With 33 of 31 kanji needed to pass to the next level, the WaniKani dashboard shows that I would be on the 61st level, if such a level existed. There is still a good percentage of WaniKani content for me to review and Burn. One item that has stuck around since June 2021 is 名人, or “expert.” I have mistook the reading as みょうにん (“myounin”), みょうじん (“myoujin”), and めいにん (“meinin”). It is read めいじん (“meijin”). It is still a Guru item for me, so looking it up before my next review in two days is not cheating. ;)

I really appreciated the automated email messages that are sent out when a level is completed. They were like small celebrations of accomplishments. And, I looked forward to receiving them when I leveled up. I saved all of them, because they were encouraging and contained funny tidbits. I included the last of these emails to me below:

You just got to Level 60, Steve.

I don’t even have a gif deserving enough of your accomplishment.

Not many people get to this point, so what you did was really special.

I know this is an automatic email, but I’m seriously, actually really proud of what you’ve done.

I really hope it takes you places in life, work, or school. Knowledge truly is a powerful thing, and I hope you go out there and use it as much as you can. New doors are opening for you.

Speaking of which, it’s time to start thinking about leaving the WaniKani nest. You know how mother birds push their baby birds out of the tree to teach them how to fly, and sometimes they do but sometimes they don’t? That’s what needs to happen here. Although I’d love for you to use and pay for WaniKani forever, there’s a time where it’s better for you to go out into the real world, and that time is now. Feel free to finish this level and burn out previous items, but get out there and read Japanese! That’s why we’re doing this, after all.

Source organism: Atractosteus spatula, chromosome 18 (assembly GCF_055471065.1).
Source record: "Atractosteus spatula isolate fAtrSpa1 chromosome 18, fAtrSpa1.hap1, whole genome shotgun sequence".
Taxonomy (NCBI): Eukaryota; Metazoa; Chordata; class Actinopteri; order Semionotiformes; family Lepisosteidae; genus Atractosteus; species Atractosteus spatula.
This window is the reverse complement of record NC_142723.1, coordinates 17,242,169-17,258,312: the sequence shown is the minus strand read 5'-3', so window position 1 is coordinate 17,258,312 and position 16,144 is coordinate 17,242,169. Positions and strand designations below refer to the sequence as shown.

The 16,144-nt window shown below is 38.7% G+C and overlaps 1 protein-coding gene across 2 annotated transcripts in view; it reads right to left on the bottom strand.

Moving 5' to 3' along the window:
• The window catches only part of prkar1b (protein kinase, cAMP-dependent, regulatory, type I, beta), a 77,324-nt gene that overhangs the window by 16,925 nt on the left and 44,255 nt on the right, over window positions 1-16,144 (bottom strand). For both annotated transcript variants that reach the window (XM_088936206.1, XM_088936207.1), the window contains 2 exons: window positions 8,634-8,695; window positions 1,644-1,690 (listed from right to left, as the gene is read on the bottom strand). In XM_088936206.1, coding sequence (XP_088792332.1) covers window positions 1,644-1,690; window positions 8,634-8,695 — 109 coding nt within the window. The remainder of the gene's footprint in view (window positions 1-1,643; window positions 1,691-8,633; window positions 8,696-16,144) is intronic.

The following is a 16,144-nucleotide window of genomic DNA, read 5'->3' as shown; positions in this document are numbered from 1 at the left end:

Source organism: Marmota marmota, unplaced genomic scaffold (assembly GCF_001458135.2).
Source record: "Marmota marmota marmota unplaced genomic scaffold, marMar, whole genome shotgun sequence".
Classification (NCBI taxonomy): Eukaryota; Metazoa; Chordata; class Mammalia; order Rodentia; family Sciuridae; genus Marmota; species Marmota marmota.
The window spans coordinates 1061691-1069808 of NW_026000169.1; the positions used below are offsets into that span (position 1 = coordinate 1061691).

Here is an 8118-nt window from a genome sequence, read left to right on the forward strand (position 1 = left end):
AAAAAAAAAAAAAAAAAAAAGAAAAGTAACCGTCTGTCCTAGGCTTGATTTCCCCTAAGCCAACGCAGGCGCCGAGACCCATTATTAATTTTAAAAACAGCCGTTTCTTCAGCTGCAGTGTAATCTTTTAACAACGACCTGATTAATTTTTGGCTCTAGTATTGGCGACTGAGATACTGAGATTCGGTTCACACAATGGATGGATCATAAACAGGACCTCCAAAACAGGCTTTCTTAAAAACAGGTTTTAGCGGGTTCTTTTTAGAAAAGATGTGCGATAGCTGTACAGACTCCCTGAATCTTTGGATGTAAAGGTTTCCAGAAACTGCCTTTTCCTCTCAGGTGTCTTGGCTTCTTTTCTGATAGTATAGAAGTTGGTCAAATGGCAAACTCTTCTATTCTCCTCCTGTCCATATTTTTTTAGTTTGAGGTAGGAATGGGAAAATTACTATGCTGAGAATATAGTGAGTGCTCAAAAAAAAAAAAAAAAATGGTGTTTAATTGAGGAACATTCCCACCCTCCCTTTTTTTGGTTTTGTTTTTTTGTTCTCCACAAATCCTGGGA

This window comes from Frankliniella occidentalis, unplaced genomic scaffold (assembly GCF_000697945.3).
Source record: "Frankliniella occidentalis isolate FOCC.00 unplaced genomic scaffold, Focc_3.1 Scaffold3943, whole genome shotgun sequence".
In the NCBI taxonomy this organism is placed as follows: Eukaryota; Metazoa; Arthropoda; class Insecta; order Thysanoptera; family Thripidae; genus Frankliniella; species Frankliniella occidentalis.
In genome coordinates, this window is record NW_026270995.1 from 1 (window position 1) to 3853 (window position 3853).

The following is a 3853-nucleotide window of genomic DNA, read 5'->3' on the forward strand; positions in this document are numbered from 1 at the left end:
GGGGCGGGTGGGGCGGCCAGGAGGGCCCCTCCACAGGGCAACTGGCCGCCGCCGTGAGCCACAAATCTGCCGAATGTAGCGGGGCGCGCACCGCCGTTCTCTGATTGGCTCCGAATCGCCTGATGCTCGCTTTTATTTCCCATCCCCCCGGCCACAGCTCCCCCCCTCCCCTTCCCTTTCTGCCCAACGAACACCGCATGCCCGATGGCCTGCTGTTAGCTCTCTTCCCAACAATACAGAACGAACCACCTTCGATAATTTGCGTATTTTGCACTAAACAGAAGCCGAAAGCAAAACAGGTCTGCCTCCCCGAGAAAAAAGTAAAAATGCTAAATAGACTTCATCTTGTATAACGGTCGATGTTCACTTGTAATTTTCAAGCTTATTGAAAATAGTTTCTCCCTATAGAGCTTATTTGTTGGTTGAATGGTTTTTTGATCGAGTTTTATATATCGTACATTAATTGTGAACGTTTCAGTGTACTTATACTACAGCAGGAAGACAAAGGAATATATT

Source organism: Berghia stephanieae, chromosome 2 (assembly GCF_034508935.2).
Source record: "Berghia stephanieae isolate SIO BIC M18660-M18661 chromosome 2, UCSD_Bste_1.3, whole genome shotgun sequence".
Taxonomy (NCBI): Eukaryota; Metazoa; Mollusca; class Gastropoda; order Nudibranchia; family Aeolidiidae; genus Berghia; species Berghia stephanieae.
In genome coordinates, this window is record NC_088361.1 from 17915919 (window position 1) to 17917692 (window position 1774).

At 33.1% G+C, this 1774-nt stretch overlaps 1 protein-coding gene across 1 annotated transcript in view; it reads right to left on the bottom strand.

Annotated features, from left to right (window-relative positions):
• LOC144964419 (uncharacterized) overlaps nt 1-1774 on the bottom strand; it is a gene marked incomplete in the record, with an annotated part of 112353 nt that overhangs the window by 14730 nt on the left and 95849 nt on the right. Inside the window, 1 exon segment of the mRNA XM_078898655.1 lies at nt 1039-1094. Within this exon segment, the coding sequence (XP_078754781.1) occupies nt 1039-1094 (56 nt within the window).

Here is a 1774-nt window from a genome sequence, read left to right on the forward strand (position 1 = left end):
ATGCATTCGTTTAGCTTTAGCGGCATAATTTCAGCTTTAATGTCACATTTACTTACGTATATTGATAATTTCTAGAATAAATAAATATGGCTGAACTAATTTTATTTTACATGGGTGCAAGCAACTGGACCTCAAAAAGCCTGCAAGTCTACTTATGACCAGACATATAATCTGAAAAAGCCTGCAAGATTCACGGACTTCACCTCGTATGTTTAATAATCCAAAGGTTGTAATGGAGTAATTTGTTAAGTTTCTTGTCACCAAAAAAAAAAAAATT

Anyways, such a good job. You worked really hard. I know it’s tough. I’m really proud of what you’ve done, Steve.

Sincerely,
Koichi & the WaniKani Team

I am really proud of completing this program without third-party tools, aside from wkstats.com. WaniKani has helped build a solid foundation for me to continue with intermediate-level language textbooks and native content. As suggested by the above email, I will leave the WaniKani nest and graduate away from using it as my primary learning resource.

Changing Requirements

December 16th, 2023

We, as software engineers, know full well that requirements change. Indeed, most of us realize that the requirements document is the most volatile document in the project. If our designs are failing due to the constant rain of changing requirements, it is our designs that are at fault. We must somehow find a way to make our designs resilient to such changes and protect them from rotting. (Martin 3-4)

Work Cited: Martin, Robert C. Design Principles and Design Patterns. objectmentor.com, 2000, http://www.objectmentor.com/resources/articles/Principles_and_Patterns.pdf.